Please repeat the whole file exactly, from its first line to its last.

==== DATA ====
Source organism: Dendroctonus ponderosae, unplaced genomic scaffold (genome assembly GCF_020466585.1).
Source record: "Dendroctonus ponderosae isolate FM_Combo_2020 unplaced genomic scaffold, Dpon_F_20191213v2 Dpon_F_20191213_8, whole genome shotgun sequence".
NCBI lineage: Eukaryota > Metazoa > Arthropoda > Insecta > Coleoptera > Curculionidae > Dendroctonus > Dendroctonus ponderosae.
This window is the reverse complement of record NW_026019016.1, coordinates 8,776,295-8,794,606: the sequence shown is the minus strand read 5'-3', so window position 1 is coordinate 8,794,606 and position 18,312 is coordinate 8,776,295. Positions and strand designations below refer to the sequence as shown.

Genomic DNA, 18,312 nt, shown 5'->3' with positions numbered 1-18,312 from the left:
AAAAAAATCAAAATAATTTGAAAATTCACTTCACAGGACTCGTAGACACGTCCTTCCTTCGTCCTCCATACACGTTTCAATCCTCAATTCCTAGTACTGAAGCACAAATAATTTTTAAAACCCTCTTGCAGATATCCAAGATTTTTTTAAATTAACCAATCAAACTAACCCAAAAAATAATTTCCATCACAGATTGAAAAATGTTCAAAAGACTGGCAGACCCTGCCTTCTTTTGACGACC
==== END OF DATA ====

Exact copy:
Source organism: Dendroctonus ponderosae, unplaced genomic scaffold (genome assembly GCF_020466585.1).
Source record: "Dendroctonus ponderosae isolate FM_Combo_2020 unplaced genomic scaffold, Dpon_F_20191213v2 Dpon_F_20191213_8, whole genome shotgun sequence".
NCBI lineage: Eukaryota > Metazoa > Arthropoda > Insecta > Coleoptera > Curculionidae > Dendroctonus > Dendroctonus ponderosae.
This window is the reverse complement of record NW_026019016.1, coordinates 8,776,295-8,794,606: the sequence shown is the minus strand read 5'-3', so window position 1 is coordinate 8,794,606 and position 18,312 is coordinate 8,776,295. Positions and strand designations below refer to the sequence as shown.

Genomic DNA, 18,312 nt, shown 5'->3' with positions numbered 1-18,312 from the left:
AAAAAAATCAAAATAATTTGAAAATTCACTTCACAGGACTCGTAGACACGTCCTTCCTTCGTCCTCCATACACGTTTCAATCCTCAATTCCTAGTACTGAAGCACAAATAATTTTTAAAACCCTCTTGCAGATATCCAAGATTTTTTTAAATTAACCAATCAAACTAACCCAAAAAATAATTTCCATCACAGATTGAAAAATGTTCAAAAGACTGGCAGACCCTGCCTTCTTTTGACGACC